For the African-American community, that path means embracing the burdens of our past without becoming victims of our past. It means continuing to insist on a full measure of justice in every aspect of American life. But it also means binding our particular grievances – for better health care, and better schools, and better jobs – to the larger aspirations of all Americans — the white woman struggling to break the glass ceiling, the white man whose been laid off, the immigrant trying to feed his family. And it means taking full responsibility for own lives – by demanding more from our fathers, and spending more time with our children, and reading to them, and teaching them that while they may face challenges and discrimination in their own lives, they must never succumb to despair or cynicism; they must always believe that they can write their own destiny.

Ironically, this quintessentially American – and yes, conservative – notion of self-help found frequent expression in Reverend Wrights sermons. But what my former pastor too often failed to understand is that embarking on a program of self-help also requires a belief that society can change.

The profound mistake of Reverend Wrights sermons is not that he spoke about racism in our society. Its that he spoke as if our society was static; as if no progress has been made; as if this country – a country that has made it possible for one of his own members to run for the highest office in the land and build a coalition of white and black; Latino and Asian, rich and poor, young and old — is still irrevocably bound to a tragic past. But what we know — what we have seen – is that America can change. That is true genius of this nation. What we have already achieved gives us hope – the audacity to hope – for what we can and must achieve tomorrow.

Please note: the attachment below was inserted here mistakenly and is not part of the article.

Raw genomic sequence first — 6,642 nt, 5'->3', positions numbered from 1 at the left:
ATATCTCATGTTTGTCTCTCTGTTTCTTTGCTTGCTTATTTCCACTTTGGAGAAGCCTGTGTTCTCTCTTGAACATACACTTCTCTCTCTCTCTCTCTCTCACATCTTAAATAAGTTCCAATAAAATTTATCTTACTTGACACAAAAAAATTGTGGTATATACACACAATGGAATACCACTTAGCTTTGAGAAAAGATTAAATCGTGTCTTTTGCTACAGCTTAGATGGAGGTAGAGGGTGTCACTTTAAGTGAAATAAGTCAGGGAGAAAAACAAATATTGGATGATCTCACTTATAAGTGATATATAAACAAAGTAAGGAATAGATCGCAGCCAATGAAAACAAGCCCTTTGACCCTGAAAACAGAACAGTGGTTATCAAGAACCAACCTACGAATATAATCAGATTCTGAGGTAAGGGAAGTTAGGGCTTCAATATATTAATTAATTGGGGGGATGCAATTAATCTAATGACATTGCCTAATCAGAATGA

In the white community, the path to a more perfect union means acknowledging that what ails the African-American community does not just exist in the minds of black people; that the legacy of discrimination – and current incidents of discrimination, while less overt than in the past – are real and must be addressed. Not just with words, but with deeds – by investing in our schools and our communities; by enforcing our civil rights laws and ensuring fairness in our criminal justice system; by providing this generation with ladders of opportunity that were unavailable for previous generations. It requires all Americans to realize that your dreams do not have to come at the expense of my dreams; that investing in the health, welfare, and education of black and brown and white children will ultimately help all of America prosper.

In the end, then, what is called for is nothing more, and nothing less, than what all the worlds great religions demand – that we do unto others as we would have them do unto us. Let us be our brothers keeper, Scripture tells us. Let us be our sisters keeper. Let us find that common stake we all have in one another, and let our politics reflect that spirit as well.

For we have a choice in this country. We can accept a politics that breeds division, and conflict, and cynicism. We can tackle race only as spectacle – as we did in the OJ trial – or in the wake of tragedy, as we did in the aftermath of Katrina – or as fodder for the nightly news. We can play Reverend Wrights sermons on every channel, every day and talk about them from now until the election, and make the only question in this campaign whether or not the American people think that I somehow believe or sympathize with his most offensive words. We can pounce on some gaffe by a Hillary supporter as evidence that shes playing the race card, or we can speculate on whether white men will all flock to John McCain in the general election regardless of his policies.

We can do that.

But if we do, I can tell you that in the next election, well be talking about some other distraction. And then another one. And then another one. And nothing will change.